One or Two Birds?
You also need to consider whether you would like a single budgie or a pair. Budgies offer their owners enormous entertainment and companionship, but if you cannot give your bird a great deal of time and attention, it may become lonely and stressed. You may therefore decide to buy a pair who can keep each other company.
If you do decide to buy a pair, it is advisable to purchase a male and female or two males. Two hens will almost certainly fight and cause each other harm. A male and female will not produce offspring unless provided with a nesting box.
Have Your Say . . .
In your experience, is it best to keep:
Signs of a Healthy, Happy Budgie
When acquiring a budgie either from a breeder or pet shop, you need to ensure that you are purchasing a healthy bird. Here are a few things to look for:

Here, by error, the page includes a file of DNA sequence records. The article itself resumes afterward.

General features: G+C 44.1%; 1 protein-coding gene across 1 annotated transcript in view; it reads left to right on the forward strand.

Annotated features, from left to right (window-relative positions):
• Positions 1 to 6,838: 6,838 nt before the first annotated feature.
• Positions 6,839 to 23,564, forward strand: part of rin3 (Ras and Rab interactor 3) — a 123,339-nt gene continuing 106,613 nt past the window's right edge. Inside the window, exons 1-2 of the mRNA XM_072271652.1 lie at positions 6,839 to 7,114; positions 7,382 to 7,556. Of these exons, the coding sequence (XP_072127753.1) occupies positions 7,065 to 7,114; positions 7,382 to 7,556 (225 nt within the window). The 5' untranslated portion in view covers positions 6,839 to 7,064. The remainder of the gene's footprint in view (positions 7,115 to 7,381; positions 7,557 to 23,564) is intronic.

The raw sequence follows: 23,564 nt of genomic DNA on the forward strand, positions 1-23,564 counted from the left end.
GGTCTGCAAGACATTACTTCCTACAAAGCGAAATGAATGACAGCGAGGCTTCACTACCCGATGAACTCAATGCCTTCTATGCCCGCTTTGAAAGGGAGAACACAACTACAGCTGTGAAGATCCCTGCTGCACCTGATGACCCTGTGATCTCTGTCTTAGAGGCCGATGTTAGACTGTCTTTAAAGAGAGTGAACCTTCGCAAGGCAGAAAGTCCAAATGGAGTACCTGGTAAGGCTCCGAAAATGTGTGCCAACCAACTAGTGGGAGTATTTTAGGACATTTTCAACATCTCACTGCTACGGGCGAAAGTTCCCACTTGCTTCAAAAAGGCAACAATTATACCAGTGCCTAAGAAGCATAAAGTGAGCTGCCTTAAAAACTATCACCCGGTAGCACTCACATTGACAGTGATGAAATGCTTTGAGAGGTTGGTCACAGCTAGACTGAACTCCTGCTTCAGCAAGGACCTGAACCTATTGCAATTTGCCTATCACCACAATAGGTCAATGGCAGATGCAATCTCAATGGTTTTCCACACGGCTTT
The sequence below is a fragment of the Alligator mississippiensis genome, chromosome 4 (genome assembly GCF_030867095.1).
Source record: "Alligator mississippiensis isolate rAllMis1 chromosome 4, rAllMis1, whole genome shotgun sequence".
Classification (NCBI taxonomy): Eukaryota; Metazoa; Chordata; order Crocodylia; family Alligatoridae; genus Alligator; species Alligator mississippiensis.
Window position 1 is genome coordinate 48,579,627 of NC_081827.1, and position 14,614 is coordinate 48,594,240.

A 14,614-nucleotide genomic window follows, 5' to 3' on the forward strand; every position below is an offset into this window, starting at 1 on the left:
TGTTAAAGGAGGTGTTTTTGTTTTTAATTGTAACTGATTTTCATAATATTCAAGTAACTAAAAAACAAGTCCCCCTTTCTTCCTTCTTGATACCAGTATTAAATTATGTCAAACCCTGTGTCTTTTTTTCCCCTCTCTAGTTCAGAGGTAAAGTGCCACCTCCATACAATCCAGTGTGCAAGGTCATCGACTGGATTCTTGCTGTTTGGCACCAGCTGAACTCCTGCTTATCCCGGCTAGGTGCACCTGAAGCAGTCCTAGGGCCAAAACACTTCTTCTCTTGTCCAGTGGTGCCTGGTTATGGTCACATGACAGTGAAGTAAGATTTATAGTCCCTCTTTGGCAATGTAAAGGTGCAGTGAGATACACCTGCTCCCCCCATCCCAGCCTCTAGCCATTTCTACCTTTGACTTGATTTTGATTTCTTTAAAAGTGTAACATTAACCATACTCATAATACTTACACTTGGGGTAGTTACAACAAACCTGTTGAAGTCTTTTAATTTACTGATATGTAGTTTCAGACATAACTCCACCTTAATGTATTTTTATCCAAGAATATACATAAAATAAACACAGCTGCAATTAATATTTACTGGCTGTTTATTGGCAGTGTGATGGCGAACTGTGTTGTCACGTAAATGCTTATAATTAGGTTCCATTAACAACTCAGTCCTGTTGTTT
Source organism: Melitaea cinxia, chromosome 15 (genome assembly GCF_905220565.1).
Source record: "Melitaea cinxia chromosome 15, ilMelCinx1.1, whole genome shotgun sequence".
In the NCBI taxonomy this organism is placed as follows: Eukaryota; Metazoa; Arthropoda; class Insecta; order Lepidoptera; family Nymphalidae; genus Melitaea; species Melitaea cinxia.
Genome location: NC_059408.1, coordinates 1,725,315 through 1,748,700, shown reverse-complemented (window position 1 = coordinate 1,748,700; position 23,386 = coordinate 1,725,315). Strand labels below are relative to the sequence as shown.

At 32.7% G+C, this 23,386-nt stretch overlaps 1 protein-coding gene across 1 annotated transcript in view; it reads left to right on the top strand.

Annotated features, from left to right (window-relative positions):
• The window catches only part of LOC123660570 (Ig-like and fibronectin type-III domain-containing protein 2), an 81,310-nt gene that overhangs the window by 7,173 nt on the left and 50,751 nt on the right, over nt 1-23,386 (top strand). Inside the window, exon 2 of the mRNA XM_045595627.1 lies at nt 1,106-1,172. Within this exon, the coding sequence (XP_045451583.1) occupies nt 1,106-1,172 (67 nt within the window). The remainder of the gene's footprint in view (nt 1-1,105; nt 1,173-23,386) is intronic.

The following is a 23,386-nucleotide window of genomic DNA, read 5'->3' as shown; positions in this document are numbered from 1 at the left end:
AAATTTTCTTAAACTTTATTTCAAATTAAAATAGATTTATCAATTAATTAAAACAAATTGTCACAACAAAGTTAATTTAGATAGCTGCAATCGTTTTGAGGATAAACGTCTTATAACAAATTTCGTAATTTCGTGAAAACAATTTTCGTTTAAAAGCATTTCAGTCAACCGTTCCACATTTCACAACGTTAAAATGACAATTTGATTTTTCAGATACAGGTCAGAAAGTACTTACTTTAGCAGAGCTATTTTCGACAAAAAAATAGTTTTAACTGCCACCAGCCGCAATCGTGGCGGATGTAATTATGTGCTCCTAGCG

- A clean and well-cared-for environment. The cage should not be cramped and dirty.
- Active, playful, chattering budgies. They should not be timid or quiet.
- Make sure the budgie’s eyes and nostrils are clean and free from discharge.
- Feathers should be sleek and healthy looking. They should not be damaged.
- The budgie’s feet should be clean with four toes on each.
How to Ensure You Are Buying a Young Budgie
If you want to ensure that the breeder or pet shop is selling you a baby budgie rather than a fully grown adult, you need to ensure:
- The barring on the head extends all the way down to the cere (waxy covering at the base of the upper beak).
- The eyes are dark and do not have the white irises that most adult budgies have.
- The cere is mauve. In adult males, the cere will usually be blue in most varieties; in adult females, it will usually be brown.